Patrick Dangerfield takes on his old team Adelaide.
Patrick Dangerfield takes on his old team Adelaide. JULIAN SMITH

Respect the name of player transfer game

IT'S fortunate our lawmakers don't have the same philosophy as those in a certain rival code when it comes to player signings.

The 'anytime, anywhere' free- for-all in the NRL is a path I would hope the AFL never goes down.

Sure, the indigenous game has its faults. The trade period, for instance, can be a meat market. A feeding frenzy.

But at least we have one.

Then there's mid-season player defections like those that have engulfed league's top tier.

Players have every right to want to switch clubs, especially if they've done their time and their contract has expired.

But, it's about having respect for your current club, coaches and teammates and, in particular fans, and not ripping their hearts out when they are going feel it most - during the season.

While it's far from a perfect situation, I'd rather have the months of speculation about a certain player's future than one coming out and announcing they're going to be out the door.

"I think our game is really untidy. Basically, it seems anyone can go anywhere at any time," Storm coach Craig Bellamy said recently. "We have been so used to it that it's just what we do and part of our fabric.

"It just seems unbelievable this early in the year we have guys leaving clubs or thinking of leaving clubs and clubs letting important players go. There seems to be more news about what is happening off the field than on the field.

"(But) I think most of the fans want to see whoever starts the season with you, end the season with you."

Both physically and mentally.

In the AFL, players cannot officially sign with a rival club until the season ends. And that's a good thing.


Aaron Woods (left) of the Tigers is tackled by Josh Reynolds of the Bulldogs  at ANZ Stadium in Sydney
Aaron Woods (left) of the Tigers is tackled by Josh Reynolds of the Bulldogs at ANZ Stadium in Sydney PAUL MILLER

Can you imagine if captain Nat Fyfe, who is out of contract, dropped an April bombshell on Fremantle that he would be leaving to join, say St Kilda, straightaway or even next season, like counterpart Aaron Woods has done to Wests Tigers. Woods was greeted by boos from Tigers fans during the team's introduction at ANZ Stadium on Sunday.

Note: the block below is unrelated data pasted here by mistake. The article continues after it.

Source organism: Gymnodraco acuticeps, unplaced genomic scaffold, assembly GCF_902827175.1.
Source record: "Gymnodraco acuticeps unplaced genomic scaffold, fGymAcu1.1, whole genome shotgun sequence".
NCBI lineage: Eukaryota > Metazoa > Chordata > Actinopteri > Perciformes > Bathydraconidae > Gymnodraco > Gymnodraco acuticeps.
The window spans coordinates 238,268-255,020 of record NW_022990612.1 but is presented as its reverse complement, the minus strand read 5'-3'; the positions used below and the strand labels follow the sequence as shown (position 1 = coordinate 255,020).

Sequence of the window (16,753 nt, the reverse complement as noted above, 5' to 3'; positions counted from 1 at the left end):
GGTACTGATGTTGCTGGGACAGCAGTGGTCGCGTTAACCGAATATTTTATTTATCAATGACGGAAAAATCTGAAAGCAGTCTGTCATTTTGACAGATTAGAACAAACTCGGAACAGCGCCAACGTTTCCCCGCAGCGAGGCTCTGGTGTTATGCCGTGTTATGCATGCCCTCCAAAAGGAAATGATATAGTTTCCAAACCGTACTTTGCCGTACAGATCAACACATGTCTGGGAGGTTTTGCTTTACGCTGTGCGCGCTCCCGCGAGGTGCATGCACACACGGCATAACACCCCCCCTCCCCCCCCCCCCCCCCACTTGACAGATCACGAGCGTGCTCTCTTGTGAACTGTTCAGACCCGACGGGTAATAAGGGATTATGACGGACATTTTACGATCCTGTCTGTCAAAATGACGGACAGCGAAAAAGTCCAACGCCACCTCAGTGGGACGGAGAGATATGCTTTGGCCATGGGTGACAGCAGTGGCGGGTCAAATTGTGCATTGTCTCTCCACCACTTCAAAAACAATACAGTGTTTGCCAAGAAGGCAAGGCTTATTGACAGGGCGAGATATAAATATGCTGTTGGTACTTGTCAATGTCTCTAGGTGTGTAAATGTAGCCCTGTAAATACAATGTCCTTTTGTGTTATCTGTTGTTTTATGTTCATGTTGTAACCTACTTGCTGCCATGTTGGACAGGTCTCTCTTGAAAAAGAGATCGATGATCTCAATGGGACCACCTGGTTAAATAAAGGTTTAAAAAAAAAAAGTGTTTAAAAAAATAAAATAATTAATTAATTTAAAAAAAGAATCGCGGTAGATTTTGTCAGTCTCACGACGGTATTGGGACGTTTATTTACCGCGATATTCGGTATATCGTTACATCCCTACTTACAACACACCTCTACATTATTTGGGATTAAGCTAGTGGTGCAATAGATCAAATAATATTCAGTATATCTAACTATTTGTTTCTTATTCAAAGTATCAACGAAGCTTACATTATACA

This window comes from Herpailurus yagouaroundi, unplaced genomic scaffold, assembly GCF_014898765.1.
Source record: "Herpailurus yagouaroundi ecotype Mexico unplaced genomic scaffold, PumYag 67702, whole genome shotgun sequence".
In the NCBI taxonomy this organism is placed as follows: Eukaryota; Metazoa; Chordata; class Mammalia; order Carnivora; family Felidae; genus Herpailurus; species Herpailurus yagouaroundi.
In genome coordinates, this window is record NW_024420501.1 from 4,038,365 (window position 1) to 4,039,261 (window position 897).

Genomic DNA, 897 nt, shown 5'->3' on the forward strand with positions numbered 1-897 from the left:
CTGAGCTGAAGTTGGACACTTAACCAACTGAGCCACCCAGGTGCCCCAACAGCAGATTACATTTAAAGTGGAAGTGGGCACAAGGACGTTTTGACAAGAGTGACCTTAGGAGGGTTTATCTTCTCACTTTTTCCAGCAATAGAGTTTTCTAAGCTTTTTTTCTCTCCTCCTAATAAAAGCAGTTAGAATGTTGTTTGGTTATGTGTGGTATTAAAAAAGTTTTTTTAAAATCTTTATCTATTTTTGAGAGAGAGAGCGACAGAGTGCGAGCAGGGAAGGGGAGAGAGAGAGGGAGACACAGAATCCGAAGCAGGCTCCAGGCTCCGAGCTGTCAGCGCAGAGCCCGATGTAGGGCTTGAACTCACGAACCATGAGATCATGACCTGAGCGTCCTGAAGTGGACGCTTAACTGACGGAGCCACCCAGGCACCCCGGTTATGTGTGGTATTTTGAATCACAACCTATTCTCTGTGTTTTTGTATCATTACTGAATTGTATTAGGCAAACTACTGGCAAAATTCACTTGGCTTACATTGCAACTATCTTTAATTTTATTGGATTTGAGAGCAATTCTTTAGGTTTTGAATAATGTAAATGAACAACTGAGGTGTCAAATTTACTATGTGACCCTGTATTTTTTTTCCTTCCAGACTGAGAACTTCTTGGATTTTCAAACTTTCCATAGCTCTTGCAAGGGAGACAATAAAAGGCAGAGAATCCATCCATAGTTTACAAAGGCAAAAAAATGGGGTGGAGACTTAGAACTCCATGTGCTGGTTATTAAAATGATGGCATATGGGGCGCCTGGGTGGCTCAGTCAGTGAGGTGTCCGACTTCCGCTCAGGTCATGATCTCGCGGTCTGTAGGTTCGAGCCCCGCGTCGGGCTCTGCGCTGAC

Or Dustin Martin, who like Fyfe becomes a restricted free agent in October, just announcing he would be leaving the club that has looked after him through difficult times, Richmond, by signing with North, a la Kieran Foran who is to ditch the Warriors just after they gave the troubled star a lifeline, to cross to the Bulldogs.

Or Josh Schache, who is yet to recommit to Brisbane beyond 2017, signs a deal to join a Victorian club but will see out the year with the Lions, something akin to Newcastle-bound Cowboy Kalyn Ponga.

What a painfully awkward situation for North Queensland, and a confusing time for any young Cowboys fan who will find themselves getting behind the young halfback only to be told by their parents not to get too attached.

Sure, we've had the likes of Lance Franklin and Patrick Dangerfield forecast moves, but they had enough respect for their clubs not to go rubbing their noses in it. And in turn fans were still able to get behind them.

And softening any blow is the compensation that comes in the form of a player swap or offering of draft picks during the October trade period.

Geelong, Adelaide and even Dangerfield himself had enough respect for each other to avoid going down the free agency route - which would have only provided the Crows with minimal restitution - and orchestrate a suitable exchange for all.

It's not always that adequate, but it's always something.

The NRL could certainly take a leaf out of the AFL's play book.

Cooper Cronk certainly did when he announced he would be leaving Melbourne. He could not have been any more respectful to the Storm. It might've been that AFL influence down south.

News Corp Australia

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